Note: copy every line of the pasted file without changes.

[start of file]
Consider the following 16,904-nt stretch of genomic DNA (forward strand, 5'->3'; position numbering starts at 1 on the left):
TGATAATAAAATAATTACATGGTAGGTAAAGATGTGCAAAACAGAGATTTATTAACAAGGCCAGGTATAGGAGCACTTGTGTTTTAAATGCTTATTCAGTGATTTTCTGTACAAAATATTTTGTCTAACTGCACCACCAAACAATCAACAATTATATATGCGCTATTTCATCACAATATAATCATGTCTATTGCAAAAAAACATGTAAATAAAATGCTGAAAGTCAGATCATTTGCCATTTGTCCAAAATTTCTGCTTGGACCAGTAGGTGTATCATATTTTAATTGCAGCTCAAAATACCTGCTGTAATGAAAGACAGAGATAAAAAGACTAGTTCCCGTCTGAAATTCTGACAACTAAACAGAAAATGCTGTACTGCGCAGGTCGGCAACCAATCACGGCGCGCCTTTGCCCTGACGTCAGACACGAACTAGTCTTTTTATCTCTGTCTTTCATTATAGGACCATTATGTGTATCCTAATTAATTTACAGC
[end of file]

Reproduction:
Consider the following 16,904-nt stretch of genomic DNA (forward strand, 5'->3'; position numbering starts at 1 on the left):
TGATAATAAAATAATTACATGGTAGGTAAAGATGTGCAAAACAGAGATTTATTAACAAGGCCAGGTATAGGAGCACTTGTGTTTTAAATGCTTATTCAGTGATTTTCTGTACAAAATATTTTGTCTAACTGCACCACCAAACAATCAACAATTATATATGCGCTATTTCATCACAATATAATCATGTCTATTGCAAAAAAACATGTAAATAAAATGCTGAAAGTCAGATCATTTGCCATTTGTCCAAAATTTCTGCTTGGACCAGTAGGTGTATCATATTTTAATTGCAGCTCAAAATACCTGCTGTAATGAAAGACAGAGATAAAAAGACTAGTTCCCGTCTGAAATTCTGACAACTAAACAGAAAATGCTGTACTGCGCAGGTCGGCAACCAATCACGGCGCGCCTTTGCCCTGACGTCAGACACGAACTAGTCTTTTTATCTCTGTCTTTCATTATAGGACCATTATGTGTATCCTAATTAATTTACAGC